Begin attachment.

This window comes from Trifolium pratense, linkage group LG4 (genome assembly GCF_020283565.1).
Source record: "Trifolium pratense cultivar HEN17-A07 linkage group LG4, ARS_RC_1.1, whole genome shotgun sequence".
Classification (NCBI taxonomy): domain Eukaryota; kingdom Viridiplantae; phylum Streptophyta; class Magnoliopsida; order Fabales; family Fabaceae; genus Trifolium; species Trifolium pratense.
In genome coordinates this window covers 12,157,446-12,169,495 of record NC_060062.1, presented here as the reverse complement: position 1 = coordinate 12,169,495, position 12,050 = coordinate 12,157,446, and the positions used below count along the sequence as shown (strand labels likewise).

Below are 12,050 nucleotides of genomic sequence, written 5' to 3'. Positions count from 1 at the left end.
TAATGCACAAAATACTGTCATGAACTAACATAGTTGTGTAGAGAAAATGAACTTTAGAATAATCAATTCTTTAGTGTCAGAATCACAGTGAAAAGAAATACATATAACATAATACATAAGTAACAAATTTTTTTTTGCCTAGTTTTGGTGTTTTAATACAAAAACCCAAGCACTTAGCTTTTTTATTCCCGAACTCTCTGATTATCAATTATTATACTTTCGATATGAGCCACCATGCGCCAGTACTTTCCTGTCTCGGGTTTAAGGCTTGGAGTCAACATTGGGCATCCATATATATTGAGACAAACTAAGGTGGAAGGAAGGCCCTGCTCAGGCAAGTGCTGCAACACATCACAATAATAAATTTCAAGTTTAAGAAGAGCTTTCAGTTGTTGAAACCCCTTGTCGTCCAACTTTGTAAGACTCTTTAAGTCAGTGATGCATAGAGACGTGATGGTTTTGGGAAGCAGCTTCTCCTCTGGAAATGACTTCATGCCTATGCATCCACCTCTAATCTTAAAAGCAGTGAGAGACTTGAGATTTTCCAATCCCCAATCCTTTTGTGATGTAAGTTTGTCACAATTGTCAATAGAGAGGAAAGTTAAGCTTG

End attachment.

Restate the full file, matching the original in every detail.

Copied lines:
This window comes from Trifolium pratense, linkage group LG4 (genome assembly GCF_020283565.1).
Source record: "Trifolium pratense cultivar HEN17-A07 linkage group LG4, ARS_RC_1.1, whole genome shotgun sequence".
Classification (NCBI taxonomy): domain Eukaryota; kingdom Viridiplantae; phylum Streptophyta; class Magnoliopsida; order Fabales; family Fabaceae; genus Trifolium; species Trifolium pratense.
In genome coordinates this window covers 12,157,446-12,169,495 of record NC_060062.1, presented here as the reverse complement: position 1 = coordinate 12,169,495, position 12,050 = coordinate 12,157,446, and the positions used below count along the sequence as shown (strand labels likewise).

Below are 12,050 nucleotides of genomic sequence, written 5' to 3'. Positions count from 1 at the left end.
TAATGCACAAAATACTGTCATGAACTAACATAGTTGTGTAGAGAAAATGAACTTTAGAATAATCAATTCTTTAGTGTCAGAATCACAGTGAAAAGAAATACATATAACATAATACATAAGTAACAAATTTTTTTTTGCCTAGTTTTGGTGTTTTAATACAAAAACCCAAGCACTTAGCTTTTTTATTCCCGAACTCTCTGATTATCAATTATTATACTTTCGATATGAGCCACCATGCGCCAGTACTTTCCTGTCTCGGGTTTAAGGCTTGGAGTCAACATTGGGCATCCATATATATTGAGACAAACTAAGGTGGAAGGAAGGCCCTGCTCAGGCAAGTGCTGCAACACATCACAATAATAAATTTCAAGTTTAAGAAGAGCTTTCAGTTGTTGAAACCCCTTGTCGTCCAACTTTGTAAGACTCTTTAAGTCAGTGATGCATAGAGACGTGATGGTTTTGGGAAGCAGCTTCTCCTCTGGAAATGACTTCATGCCTATGCATCCACCTCTAATCTTAAAAGCAGTGAGAGACTTGAGATTTTCCAATCCCCAATCCTTTTGTGATGTAAGTTTGTCACAATTGTCAATAGAGAGGAAAGTTAAGCTTG